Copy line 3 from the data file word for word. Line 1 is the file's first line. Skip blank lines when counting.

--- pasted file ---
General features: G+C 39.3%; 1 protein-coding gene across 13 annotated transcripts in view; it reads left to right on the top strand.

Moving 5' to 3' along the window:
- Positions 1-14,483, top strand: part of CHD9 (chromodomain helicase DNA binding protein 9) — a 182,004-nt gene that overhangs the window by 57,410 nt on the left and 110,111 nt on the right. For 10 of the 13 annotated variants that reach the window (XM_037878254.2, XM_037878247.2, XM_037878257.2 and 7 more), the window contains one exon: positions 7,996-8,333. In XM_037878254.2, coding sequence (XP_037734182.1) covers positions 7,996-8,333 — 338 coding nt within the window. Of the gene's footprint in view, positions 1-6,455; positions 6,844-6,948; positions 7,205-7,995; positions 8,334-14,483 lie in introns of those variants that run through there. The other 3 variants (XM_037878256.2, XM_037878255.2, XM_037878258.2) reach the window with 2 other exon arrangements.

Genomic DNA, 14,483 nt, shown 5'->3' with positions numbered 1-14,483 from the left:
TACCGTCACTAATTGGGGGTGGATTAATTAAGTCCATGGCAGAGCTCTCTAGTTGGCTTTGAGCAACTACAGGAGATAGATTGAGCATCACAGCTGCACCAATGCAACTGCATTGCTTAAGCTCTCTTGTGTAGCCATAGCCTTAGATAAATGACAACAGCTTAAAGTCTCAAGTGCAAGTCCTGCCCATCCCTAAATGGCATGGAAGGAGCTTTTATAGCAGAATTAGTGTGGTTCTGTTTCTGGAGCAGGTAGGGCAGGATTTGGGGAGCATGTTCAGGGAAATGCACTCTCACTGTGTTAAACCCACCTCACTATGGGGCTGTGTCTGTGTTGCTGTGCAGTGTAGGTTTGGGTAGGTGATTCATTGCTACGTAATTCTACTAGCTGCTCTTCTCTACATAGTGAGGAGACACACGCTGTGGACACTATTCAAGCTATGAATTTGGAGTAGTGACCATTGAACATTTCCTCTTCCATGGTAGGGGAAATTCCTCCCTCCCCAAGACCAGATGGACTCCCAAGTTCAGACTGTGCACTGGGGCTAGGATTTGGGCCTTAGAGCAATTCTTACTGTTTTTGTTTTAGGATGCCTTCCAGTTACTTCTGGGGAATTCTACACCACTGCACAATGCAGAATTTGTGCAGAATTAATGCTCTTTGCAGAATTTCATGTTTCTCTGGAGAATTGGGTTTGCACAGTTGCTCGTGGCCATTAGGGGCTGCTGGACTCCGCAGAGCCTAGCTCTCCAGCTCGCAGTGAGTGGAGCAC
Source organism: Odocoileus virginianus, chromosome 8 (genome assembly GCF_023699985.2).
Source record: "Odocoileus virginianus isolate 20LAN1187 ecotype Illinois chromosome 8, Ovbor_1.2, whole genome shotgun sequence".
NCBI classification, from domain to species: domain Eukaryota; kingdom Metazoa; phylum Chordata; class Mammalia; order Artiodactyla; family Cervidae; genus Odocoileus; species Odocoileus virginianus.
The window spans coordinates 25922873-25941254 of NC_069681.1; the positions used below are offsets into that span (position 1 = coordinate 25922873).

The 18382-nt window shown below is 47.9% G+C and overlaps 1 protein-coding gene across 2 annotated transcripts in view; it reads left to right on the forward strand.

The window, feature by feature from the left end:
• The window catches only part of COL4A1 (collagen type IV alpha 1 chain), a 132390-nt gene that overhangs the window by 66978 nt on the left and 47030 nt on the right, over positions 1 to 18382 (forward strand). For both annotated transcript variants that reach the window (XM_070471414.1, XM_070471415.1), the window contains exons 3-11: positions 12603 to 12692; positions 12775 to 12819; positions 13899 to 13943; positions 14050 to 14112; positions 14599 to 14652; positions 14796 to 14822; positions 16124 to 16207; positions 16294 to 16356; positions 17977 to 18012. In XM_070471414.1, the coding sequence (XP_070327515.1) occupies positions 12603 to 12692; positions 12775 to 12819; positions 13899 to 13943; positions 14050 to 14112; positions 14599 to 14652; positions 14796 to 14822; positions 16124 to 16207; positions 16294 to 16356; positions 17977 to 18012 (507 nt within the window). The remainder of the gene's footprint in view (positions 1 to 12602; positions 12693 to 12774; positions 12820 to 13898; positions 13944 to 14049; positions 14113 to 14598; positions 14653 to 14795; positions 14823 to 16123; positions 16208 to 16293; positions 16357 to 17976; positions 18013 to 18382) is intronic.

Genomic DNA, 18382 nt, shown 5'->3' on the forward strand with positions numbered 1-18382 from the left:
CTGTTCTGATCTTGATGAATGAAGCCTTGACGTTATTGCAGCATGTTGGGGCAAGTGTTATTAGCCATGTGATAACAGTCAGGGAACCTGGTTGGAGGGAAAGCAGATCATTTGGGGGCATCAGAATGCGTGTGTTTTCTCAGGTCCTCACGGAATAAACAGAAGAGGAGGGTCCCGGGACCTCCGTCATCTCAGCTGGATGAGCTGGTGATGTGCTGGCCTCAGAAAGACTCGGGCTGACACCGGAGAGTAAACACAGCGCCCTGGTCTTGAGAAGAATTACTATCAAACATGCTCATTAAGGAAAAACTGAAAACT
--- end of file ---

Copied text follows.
- Positions 1-14,483, top strand: part of CHD9 (chromodomain helicase DNA binding protein 9) — a 182,004-nt gene that overhangs the window by 57,410 nt on the left and 110,111 nt on the right. For 10 of the 13 annotated variants that reach the window (XM_037878254.2, XM_037878247.2, XM_037878257.2 and 7 more), the window contains one exon: positions 7,996-8,333. In XM_037878254.2, coding sequence (XP_037734182.1) covers positions 7,996-8,333 — 338 coding nt within the window. Of the gene's footprint in view, positions 1-6,455; positions 6,844-6,948; positions 7,205-7,995; positions 8,334-14,483 lie in introns of those variants that run through there. The other 3 variants (XM_037878256.2, XM_037878255.2, XM_037878258.2) reach the window with 2 other exon arrangements.